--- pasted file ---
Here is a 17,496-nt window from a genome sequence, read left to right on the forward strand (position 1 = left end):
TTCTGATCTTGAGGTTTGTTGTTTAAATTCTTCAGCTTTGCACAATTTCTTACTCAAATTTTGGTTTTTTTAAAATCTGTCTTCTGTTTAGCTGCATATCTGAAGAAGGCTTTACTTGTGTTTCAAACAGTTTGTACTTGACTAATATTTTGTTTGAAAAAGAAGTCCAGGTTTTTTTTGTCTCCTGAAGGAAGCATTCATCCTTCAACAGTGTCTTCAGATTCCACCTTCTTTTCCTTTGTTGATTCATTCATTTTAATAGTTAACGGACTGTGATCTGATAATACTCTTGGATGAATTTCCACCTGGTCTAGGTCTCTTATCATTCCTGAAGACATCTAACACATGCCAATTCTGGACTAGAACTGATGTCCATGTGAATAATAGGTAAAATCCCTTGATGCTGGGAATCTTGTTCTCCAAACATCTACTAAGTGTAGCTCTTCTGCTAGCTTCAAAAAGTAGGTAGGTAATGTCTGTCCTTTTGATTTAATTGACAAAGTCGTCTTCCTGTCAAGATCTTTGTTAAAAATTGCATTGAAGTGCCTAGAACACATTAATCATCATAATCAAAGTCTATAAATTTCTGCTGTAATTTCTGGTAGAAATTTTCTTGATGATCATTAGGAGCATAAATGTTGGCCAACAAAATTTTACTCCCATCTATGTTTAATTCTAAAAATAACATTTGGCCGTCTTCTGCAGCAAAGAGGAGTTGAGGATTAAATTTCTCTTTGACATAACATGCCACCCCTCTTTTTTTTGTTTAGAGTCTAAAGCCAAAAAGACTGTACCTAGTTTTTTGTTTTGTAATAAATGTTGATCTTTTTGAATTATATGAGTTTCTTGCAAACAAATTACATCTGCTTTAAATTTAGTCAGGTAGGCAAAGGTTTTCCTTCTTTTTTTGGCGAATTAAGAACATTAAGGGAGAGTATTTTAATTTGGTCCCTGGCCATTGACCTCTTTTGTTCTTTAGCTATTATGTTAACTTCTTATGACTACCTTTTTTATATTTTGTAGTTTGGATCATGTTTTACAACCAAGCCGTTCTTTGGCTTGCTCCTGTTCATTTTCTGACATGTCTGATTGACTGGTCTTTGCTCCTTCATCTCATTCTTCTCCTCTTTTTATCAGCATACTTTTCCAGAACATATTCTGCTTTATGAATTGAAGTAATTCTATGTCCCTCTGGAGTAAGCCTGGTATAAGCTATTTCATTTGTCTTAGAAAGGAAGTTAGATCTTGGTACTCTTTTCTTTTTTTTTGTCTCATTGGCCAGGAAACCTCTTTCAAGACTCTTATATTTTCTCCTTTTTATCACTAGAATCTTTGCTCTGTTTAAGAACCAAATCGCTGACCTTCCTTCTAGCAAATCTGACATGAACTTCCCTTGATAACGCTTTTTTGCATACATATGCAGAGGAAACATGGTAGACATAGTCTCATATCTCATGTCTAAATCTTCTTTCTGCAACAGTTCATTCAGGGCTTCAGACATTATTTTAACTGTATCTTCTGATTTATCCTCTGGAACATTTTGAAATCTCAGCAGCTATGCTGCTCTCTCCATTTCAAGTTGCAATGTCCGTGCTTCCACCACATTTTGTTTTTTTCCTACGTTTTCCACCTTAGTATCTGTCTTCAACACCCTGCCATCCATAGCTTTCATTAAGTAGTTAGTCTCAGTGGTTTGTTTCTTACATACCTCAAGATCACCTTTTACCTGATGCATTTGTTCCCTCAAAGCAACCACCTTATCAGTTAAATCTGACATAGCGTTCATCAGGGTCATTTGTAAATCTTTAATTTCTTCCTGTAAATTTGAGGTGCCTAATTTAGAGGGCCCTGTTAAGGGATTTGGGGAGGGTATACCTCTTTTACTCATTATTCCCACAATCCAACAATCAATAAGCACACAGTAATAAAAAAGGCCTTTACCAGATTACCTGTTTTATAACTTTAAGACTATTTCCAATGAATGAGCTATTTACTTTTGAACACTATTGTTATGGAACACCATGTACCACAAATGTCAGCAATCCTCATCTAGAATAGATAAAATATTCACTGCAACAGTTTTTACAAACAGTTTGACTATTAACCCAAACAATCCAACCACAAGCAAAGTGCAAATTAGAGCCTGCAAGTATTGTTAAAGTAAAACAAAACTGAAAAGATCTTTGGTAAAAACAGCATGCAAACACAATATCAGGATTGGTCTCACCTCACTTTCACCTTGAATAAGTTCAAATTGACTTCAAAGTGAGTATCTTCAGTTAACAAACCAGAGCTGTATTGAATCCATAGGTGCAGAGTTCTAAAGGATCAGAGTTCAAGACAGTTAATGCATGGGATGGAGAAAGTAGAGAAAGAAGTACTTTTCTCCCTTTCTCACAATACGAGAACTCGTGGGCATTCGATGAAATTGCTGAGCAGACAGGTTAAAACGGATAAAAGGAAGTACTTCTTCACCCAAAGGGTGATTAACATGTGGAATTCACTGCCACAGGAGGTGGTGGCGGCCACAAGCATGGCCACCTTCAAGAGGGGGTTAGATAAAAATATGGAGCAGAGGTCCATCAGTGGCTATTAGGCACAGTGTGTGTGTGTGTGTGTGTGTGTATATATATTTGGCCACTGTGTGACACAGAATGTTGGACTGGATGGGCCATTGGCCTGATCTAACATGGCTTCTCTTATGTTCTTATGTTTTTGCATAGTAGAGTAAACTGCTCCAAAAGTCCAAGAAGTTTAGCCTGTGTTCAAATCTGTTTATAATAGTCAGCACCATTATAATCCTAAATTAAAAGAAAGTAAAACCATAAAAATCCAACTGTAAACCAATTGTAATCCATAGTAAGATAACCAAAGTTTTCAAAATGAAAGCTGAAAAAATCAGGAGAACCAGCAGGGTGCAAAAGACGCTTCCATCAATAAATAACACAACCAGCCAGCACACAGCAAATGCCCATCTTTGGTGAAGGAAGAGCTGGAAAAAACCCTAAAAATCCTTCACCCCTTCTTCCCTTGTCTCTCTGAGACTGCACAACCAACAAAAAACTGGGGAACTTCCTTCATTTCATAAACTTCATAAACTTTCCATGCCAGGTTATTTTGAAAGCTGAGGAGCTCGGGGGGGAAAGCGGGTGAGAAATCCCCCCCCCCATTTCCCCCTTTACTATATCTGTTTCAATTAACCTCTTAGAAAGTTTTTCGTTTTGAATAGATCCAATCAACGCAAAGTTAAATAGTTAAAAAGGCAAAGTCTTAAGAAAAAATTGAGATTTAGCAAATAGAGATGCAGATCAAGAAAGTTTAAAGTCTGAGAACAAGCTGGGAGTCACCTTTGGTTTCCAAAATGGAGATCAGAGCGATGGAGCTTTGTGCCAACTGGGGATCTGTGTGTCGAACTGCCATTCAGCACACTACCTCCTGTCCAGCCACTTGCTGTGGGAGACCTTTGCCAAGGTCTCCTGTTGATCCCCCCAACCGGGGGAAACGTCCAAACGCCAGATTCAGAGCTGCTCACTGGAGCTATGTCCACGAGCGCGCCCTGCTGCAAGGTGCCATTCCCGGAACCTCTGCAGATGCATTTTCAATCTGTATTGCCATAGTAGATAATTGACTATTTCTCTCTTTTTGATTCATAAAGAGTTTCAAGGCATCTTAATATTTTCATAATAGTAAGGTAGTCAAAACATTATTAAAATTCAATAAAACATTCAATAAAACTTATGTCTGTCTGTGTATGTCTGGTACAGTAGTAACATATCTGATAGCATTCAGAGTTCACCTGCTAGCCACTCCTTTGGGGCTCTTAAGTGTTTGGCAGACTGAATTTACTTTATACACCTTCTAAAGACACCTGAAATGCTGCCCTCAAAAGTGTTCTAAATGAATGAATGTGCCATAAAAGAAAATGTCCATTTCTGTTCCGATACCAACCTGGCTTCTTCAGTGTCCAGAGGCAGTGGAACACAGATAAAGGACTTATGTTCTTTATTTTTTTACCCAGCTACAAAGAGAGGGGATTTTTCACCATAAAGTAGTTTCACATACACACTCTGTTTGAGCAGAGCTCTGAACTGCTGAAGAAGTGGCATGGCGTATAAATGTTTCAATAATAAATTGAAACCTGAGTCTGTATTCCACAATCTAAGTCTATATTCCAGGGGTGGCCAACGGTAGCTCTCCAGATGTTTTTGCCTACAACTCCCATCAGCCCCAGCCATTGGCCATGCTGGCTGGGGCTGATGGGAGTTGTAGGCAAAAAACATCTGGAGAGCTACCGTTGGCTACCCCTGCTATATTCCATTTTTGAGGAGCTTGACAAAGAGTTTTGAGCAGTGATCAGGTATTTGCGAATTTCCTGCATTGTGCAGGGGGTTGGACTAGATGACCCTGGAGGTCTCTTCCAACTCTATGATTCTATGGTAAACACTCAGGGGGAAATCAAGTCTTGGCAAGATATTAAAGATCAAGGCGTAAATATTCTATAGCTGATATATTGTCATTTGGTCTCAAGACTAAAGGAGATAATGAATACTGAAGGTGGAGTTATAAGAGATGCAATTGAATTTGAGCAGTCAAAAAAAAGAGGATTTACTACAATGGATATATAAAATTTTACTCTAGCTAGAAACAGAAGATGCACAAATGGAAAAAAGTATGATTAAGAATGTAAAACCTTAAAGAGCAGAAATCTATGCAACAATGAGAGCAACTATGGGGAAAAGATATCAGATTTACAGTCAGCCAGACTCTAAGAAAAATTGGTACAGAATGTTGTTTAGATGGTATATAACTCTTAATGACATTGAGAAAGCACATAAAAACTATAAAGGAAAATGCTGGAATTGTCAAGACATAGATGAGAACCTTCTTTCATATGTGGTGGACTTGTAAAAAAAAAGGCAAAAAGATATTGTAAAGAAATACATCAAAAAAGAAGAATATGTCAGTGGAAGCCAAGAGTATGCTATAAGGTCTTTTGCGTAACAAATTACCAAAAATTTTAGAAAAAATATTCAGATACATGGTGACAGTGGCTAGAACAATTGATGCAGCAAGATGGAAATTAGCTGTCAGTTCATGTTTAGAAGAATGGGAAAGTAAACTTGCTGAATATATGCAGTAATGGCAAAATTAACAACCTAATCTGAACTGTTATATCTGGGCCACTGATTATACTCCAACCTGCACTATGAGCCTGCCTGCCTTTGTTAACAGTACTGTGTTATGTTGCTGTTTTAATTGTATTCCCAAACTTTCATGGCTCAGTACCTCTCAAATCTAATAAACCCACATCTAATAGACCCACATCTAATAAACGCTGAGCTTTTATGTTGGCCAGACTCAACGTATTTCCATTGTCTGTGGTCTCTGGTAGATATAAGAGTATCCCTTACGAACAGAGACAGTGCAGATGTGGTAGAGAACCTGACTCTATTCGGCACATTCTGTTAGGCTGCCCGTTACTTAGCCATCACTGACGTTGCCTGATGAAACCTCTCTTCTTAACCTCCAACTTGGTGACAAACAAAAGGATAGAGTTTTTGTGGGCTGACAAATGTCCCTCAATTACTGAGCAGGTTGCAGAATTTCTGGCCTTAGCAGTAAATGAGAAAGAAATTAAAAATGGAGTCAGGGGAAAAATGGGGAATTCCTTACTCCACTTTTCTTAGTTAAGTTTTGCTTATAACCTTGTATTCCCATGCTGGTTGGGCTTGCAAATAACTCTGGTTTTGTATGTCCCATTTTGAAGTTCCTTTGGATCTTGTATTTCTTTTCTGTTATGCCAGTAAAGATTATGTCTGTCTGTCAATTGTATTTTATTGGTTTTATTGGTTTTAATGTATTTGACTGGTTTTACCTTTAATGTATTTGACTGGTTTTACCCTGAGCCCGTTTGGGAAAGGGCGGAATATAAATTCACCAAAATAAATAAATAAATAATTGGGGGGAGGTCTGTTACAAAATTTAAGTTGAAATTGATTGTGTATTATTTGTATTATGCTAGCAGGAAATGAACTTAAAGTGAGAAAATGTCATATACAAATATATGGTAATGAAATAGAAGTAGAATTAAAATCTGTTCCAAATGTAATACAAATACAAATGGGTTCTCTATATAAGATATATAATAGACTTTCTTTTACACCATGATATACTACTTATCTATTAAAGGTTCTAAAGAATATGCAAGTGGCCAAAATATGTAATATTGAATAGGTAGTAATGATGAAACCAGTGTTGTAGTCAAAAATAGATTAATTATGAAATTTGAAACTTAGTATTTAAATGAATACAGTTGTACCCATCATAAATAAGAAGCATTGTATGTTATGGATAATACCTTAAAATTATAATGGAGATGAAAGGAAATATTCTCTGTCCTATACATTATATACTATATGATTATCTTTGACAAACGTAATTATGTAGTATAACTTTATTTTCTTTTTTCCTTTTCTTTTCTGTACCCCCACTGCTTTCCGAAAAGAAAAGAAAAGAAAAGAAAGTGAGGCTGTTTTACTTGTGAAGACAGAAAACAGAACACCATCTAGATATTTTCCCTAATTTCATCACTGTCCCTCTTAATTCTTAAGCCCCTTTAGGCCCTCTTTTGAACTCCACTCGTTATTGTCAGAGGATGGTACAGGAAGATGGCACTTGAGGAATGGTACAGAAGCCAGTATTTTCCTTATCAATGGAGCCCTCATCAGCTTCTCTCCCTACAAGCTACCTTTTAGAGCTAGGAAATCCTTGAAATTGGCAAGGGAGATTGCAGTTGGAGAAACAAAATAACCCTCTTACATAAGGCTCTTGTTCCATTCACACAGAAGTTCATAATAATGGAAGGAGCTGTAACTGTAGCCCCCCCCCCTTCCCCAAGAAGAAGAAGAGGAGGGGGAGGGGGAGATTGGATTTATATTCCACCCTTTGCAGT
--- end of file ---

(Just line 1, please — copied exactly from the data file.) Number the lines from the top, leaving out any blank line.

Here is a 17,496-nt window from a genome sequence, read left to right on the forward strand (position 1 = left end):